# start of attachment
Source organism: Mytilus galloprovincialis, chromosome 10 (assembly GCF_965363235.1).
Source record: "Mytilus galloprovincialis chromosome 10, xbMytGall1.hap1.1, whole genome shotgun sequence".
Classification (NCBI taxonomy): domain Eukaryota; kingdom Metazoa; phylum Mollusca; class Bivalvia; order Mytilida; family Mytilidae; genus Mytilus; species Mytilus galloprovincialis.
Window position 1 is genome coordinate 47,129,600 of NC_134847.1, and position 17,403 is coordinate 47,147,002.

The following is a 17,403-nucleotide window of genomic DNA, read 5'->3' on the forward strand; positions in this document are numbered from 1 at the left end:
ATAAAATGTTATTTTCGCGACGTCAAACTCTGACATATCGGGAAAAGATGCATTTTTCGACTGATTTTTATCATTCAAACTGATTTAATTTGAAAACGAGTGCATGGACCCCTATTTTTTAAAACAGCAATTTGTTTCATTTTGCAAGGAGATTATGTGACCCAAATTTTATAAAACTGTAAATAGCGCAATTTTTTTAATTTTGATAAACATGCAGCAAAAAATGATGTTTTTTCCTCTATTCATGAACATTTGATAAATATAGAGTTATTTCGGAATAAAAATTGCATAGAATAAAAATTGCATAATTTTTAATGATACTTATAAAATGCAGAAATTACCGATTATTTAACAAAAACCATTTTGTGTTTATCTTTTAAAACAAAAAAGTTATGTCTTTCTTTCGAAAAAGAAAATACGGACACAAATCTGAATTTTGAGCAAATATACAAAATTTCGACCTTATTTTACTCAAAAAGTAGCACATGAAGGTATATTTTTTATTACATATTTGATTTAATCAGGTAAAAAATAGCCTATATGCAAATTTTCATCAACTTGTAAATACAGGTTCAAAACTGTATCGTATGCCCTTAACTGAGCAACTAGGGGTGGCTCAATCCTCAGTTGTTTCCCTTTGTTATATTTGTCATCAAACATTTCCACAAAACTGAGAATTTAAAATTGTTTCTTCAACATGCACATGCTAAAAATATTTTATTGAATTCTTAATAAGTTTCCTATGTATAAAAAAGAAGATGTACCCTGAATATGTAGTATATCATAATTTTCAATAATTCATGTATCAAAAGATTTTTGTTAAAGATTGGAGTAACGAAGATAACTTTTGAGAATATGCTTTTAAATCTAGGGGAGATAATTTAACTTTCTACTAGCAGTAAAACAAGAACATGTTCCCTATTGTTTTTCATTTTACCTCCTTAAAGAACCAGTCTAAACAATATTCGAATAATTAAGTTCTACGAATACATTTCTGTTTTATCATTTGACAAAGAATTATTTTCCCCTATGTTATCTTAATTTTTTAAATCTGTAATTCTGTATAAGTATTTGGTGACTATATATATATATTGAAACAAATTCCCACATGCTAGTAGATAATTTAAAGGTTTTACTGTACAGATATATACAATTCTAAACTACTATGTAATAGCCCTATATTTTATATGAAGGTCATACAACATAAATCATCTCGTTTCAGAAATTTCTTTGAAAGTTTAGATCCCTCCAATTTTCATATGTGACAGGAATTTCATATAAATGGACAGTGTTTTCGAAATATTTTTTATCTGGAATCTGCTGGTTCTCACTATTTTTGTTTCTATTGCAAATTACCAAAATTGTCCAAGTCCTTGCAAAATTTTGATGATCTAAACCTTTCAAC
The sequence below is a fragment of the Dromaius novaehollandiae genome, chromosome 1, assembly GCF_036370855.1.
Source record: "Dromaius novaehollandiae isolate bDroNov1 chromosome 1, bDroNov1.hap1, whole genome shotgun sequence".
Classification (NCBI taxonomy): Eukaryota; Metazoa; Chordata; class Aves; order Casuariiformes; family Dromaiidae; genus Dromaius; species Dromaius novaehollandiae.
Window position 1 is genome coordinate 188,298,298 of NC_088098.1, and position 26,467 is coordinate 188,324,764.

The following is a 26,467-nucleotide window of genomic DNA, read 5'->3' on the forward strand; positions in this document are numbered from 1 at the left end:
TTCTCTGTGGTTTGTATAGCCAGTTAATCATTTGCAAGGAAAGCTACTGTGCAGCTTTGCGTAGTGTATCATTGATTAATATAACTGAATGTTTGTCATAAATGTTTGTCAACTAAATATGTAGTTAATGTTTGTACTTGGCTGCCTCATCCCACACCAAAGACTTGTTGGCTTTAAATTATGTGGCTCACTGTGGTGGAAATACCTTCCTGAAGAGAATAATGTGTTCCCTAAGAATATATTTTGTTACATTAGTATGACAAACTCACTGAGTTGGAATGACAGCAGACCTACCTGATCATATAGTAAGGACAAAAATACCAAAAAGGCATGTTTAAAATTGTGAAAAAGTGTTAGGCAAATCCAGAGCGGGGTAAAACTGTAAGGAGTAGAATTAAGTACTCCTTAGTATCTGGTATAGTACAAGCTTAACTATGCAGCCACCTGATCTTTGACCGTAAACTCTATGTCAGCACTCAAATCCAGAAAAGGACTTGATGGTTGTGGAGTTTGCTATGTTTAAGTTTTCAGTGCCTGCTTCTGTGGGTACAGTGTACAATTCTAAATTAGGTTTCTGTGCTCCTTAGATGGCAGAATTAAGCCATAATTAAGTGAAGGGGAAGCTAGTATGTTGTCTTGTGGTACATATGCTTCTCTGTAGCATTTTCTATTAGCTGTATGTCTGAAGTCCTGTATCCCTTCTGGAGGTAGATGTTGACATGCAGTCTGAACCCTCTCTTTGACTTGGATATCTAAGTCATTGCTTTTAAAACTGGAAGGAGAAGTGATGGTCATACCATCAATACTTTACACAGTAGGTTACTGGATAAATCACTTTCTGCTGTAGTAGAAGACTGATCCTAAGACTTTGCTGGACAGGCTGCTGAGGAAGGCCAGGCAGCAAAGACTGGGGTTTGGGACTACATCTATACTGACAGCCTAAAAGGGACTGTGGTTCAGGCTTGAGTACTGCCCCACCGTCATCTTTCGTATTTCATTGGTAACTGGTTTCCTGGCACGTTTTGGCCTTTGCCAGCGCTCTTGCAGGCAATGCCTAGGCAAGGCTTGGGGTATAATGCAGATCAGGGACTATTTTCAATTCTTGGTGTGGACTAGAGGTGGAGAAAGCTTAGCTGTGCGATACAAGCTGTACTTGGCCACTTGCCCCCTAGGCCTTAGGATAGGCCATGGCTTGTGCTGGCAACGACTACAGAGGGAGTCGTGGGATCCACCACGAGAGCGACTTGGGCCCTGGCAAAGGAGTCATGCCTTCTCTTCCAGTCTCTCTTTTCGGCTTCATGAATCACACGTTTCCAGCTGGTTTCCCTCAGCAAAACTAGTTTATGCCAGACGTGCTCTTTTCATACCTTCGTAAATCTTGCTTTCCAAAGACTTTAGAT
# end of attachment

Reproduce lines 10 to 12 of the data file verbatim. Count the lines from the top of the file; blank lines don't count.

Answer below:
Window position 1 is genome coordinate 188,298,298 of NC_088098.1, and position 26,467 is coordinate 188,324,764.

The following is a 26,467-nucleotide window of genomic DNA, read 5'->3' on the forward strand; positions in this document are numbered from 1 at the left end:
TTCTCTGTGGTTTGTATAGCCAGTTAATCATTTGCAAGGAAAGCTACTGTGCAGCTTTGCGTAGTGTATCATTGATTAATATAACTGAATGTTTGTCATAAATGTTTGTCAACTAAATATGTAGTTAATGTTTGTACTTGGCTGCCTCATCCCACACCAAAGACTTGTTGGCTTTAAATTATGTGGCTCACTGTGGTGGAAATACCTTCCTGAAGAGAATAATGTGTTCCCTAAGAATATATTTTGTTACATTAGTATGACAAACTCACTGAGTTGGAATGACAGCAGACCTACCTGATCATATAGTAAGGACAAAAATACCAAAAAGGCATGTTTAAAATTGTGAAAAAGTGTTAGGCAAATCCAGAGCGGGGTAAAACTGTAAGGAGTAGAATTAAGTACTCCTTAGTATCTGGTATAGTACAAGCTTAACTATGCAGCCACCTGATCTTTGACCGTAAACTCTATGTCAGCACTCAAATCCAGAAAAGGACTTGATGGTTGTGGAGTTTGCTATGTTTAAGTTTTCAGTGCCTGCTTCTGTGGGTACAGTGTACAATTCTAAATTAGGTTTCTGTGCTCCTTAGATGGCAGAATTAAGCCATAATTAAGTGAAGGGGAAGCTAGTATGTTGTCTTGTGGTACATATGCTTCTCTGTAGCATTTTCTATTAGCTGTATGTCTGAAGTCCTGTATCCCTTCTGGAGGTAGATGTTGACATGCAGTCTGAACCCTCTCTTTGACTTGGATATCTAAGTCATTGCTTTTAAAACTGGAAGGAGAAGTGATGGTCATACCATCAATACTTTACACAGTAGGTTACTGGATAAATCACTTTCTGCTGTAGTAGAAGACTGATCCTAAGACTTTGCTGGACAGGCTGCTGAGGAAGGCCAGGCAGCAAAGACTGGGGTTTGGGACTACATCTATACTGACAGCCTAAAAGGGACTGTGGTTCAGGCTTGAGTACTGCCCCACCGTCATCTTTCGTATTTCATTGGTAACTGGTTTCCTGGCACGTTTTGGCCTTTGCCAGCGCTCTTGCAGGCAATGCCTAGGCAAGGCTTGGGGTATAATGCAGATCAGGGACTATTTTCAATTCTTGGTGTGGACTAGAGGTGGAGAAAGCTTAGCTGTGCGATACAAGCTGTACTTGGCCACTTGCCCCCTAGGCCTTAGGATAGGCCATGGCTTGTGCTGGCAACGACTACAGAGGGAGTCGTGGGATCCACCACGAGAGCGACTTGGGCCCTGGCAAAGGAGTCATGCCTTCTCTTCCAGTCTCTCTTTTCGGCTTCATGAATCACACGTTTCCAGCTGGTTTCCCTCAGCAAAACTAGTTTATGCCAGACGTGCTCTTTTCATACCTTCGTAAATCTTGCTTTCCAAAGACTTTAGAT